Founding mothers: Mary Carpenter (1807-1877)

In the second of their series on founding mothers of the voluntary sector, Third Sector columnist Gill Taylor and her daughter Bridget assess the reforming work of Mary Carpenter

Mary Carpenter
Mary Carpenter

Mary Carpenter was the earliest and perhaps one of the most radical of the 19th century female reformers and activists who helped to lay the foundations of the modern voluntary sector.

She was a passionate advocate for deprived children, challenged government policy, played a strong part in education reform – particularly for women – and helped to change punitive attitudes towards young offenders.

Carpenter was born in Bristol to a family of Unitarians – a branch of Christianity that focuses on the Enlightenment emphasis on human perfectibility and which played a prominent role in the anti-slavery and women's rights movements.

Her father was part of an international Unitarian network, and her reforming spirit was inspired by visitors including the American Unitarian minister Joseph Tuckerman, who ministered to the poor, and the Bengali activist Ram Mohan Roy, founder of a Hindu social reform movement called the Brahmo Samaj.

In 1835 Carpenter founded a "working and visiting society" to alleviate poverty and improve education among the poor. This brought her into contact with children likely to become young offenders – at the time, children as young as seven could be prosecuted for minor acts such as theft of food.

She became increasingly concerned by the treatment of such children and published an influential book on the subject, which recommended the establishment of residential institutions committed to the rehabilitation of young offenders rather than their punishment.

She gave evidence in support of her ideas for reform to a parliamentary inquiry on juvenile delinquency and founded her own reformatory school for girls in 1854. This contributed towards the passing of the Youthful Offenders Act of 1854, which authorised the establishment of reformatory schools by voluntary agencies.

These schools were partly funded by the government, an arrangement that Carpenter considered ideal because she was wary of state intervention in the running of schools, but understood that they needed state funding to ensure they remained open to all.

Carpenter’s Unitarianism meant she took a more liberal view of juvenile delinquency than evangelical reformers of the time. She emphasised the importance of recreating a family environment in reformatories and argued that love should be a guiding principle.

Love was the vital component in childhood, she argued, and its absence turned children into something "other" than children. Her ideas did contribute to real improvements, but were still informed by a narrow definition of childhood.

In later years she became a much more active campaigner for education reform and founded a "ragged school" in a deprived area of Bristol. This was the name given to schools set up in response to the government’s unwillingness to provide free education where it was desperately needed in the growing industrial towns and cities.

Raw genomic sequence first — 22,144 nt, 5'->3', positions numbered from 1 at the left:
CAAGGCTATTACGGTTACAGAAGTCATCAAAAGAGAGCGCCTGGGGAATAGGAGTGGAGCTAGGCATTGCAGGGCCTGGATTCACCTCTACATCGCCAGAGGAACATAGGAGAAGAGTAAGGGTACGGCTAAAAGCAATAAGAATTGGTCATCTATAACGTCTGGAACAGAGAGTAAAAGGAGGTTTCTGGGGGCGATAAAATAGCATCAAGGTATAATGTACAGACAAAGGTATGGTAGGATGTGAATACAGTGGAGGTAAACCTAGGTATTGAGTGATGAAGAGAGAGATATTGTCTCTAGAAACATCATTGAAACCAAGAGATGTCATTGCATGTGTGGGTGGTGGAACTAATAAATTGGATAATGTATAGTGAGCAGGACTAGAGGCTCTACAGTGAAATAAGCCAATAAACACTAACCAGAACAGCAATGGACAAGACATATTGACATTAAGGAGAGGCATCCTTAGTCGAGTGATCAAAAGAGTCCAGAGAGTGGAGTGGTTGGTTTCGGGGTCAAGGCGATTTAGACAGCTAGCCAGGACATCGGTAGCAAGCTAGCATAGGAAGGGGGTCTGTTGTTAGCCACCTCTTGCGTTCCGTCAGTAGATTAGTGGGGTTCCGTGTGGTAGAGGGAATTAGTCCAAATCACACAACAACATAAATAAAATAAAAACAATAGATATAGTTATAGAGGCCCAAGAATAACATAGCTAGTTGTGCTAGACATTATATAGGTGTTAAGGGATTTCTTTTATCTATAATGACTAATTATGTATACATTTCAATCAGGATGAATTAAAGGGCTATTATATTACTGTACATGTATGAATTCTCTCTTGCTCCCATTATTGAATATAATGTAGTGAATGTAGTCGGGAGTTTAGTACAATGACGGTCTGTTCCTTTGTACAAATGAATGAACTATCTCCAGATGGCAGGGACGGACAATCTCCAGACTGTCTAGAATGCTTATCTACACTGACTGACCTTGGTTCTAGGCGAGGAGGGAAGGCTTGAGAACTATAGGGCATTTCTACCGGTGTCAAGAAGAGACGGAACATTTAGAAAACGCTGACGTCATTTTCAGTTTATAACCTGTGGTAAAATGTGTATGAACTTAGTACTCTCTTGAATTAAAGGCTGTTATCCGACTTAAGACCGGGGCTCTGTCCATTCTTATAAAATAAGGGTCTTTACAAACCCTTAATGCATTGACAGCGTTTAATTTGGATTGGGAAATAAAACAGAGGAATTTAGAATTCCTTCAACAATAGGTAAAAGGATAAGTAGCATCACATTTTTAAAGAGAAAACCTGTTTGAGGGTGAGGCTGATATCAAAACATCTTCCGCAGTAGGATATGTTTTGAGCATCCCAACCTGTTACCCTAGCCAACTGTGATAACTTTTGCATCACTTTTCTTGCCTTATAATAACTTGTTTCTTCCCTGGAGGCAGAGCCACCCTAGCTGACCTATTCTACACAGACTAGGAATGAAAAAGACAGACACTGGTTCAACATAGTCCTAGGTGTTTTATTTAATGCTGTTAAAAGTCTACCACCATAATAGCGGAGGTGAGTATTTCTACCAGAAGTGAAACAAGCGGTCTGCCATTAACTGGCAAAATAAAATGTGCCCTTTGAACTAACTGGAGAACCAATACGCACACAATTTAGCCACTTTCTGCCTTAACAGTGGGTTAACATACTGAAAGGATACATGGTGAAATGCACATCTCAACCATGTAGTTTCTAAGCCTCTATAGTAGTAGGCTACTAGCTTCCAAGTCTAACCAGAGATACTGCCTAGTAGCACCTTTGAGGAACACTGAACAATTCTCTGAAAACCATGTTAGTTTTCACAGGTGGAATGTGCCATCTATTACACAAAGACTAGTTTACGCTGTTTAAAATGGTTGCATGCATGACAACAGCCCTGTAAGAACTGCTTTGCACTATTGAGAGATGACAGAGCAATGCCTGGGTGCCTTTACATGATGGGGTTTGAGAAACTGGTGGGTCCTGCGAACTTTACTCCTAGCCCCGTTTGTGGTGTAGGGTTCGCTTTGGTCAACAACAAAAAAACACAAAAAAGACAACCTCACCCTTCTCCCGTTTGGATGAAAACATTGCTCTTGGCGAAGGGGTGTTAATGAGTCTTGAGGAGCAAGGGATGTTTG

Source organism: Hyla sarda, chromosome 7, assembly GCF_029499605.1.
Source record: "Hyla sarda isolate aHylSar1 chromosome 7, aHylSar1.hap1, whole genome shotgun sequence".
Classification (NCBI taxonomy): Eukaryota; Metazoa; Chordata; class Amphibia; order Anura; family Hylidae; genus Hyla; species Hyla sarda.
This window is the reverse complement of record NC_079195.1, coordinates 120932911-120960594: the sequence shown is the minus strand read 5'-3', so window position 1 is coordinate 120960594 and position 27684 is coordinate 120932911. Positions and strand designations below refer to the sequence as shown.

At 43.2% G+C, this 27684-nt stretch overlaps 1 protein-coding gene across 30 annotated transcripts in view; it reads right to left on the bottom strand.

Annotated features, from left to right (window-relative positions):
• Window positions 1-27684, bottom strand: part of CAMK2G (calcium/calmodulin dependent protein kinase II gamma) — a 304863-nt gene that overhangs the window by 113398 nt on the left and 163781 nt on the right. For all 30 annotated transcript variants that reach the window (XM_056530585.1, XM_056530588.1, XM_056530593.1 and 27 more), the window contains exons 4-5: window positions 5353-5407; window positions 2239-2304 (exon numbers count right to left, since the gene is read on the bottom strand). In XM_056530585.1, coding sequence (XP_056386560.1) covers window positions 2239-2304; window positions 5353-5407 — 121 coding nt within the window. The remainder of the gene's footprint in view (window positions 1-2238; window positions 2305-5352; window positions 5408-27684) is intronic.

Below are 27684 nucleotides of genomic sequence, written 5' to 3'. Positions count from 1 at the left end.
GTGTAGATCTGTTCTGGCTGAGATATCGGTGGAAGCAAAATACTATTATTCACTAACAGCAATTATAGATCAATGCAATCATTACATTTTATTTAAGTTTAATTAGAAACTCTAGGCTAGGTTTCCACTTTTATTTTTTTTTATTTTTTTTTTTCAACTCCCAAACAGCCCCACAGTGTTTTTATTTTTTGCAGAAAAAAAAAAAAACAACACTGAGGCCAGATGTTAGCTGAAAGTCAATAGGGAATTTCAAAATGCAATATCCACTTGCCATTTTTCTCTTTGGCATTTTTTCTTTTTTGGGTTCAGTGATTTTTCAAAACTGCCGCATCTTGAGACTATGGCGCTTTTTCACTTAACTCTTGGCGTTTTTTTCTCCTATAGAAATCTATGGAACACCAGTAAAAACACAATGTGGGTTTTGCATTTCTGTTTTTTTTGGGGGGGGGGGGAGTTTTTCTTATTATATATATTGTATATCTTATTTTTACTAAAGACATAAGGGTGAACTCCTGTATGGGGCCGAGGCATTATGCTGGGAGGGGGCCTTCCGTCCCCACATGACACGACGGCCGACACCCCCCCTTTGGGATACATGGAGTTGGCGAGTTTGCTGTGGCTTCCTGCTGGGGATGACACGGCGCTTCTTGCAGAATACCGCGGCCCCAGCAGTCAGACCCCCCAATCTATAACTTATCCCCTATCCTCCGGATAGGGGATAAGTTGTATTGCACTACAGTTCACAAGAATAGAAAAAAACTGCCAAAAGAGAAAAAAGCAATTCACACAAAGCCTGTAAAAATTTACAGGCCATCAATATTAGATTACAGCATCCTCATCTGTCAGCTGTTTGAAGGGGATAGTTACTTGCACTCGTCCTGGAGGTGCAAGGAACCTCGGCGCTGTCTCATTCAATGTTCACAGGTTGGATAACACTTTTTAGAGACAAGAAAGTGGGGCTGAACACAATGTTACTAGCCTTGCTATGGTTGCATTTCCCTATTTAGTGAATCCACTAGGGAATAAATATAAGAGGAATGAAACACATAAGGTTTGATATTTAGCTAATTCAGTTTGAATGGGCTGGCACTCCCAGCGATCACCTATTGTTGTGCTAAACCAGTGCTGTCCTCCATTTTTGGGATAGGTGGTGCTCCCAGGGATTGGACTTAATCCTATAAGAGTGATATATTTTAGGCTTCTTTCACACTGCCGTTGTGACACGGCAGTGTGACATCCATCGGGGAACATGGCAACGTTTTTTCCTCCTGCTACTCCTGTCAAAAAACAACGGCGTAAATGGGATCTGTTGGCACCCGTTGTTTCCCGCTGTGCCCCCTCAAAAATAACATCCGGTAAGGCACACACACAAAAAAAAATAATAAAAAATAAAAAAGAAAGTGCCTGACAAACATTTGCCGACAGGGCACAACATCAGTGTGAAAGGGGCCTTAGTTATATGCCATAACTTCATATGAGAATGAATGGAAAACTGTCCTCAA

In 1866 she visited India, facilitated by her connections with the Brahmo Samaj and the American Unitarian Mission in Calcutta. Her aim was to set up secular schools for girls, starting by establishing teacher-training schools for local women.

She was given an official mandate by the governor of Bombay to inspect schools, prisons and hospitals. But she didn’t want to be trapped by funding from a British administration with a different agenda from her own, so she decided to focus on supporting Indian reformers’ own initiatives, providing female teachers from Britain.

The first schools she founded struggled to attract pupils, but they did pioneer opportunities for single Indian women to gain financial independence and influenced the opening up of university education to women in India soon afterwards.

Carpenter was not directly involved in the feminist movement in Britain, but her frequent public speaking and outspoken critiques of government policy, at a time when women in public life were mocked and censured, turned her into a feminist role model.

At the same time, her rhetoric about education reform in England depicted children living in dire poverty as cultural "others" and "heathens" in need of "civilisation", reinforcing damaging stereotypes about working-class children and their families.

But her work and ideas were a significant step forward at the time and helped to bring in new, more caring attitudes towards children and the way they were treated.

Even today there are many people who would take issue with her liberal view of how to work with young offenders, who are still sometimes referred to as "juvenile delinquents".

Next week: Catherine Booth, co-founder of the Salvation Army

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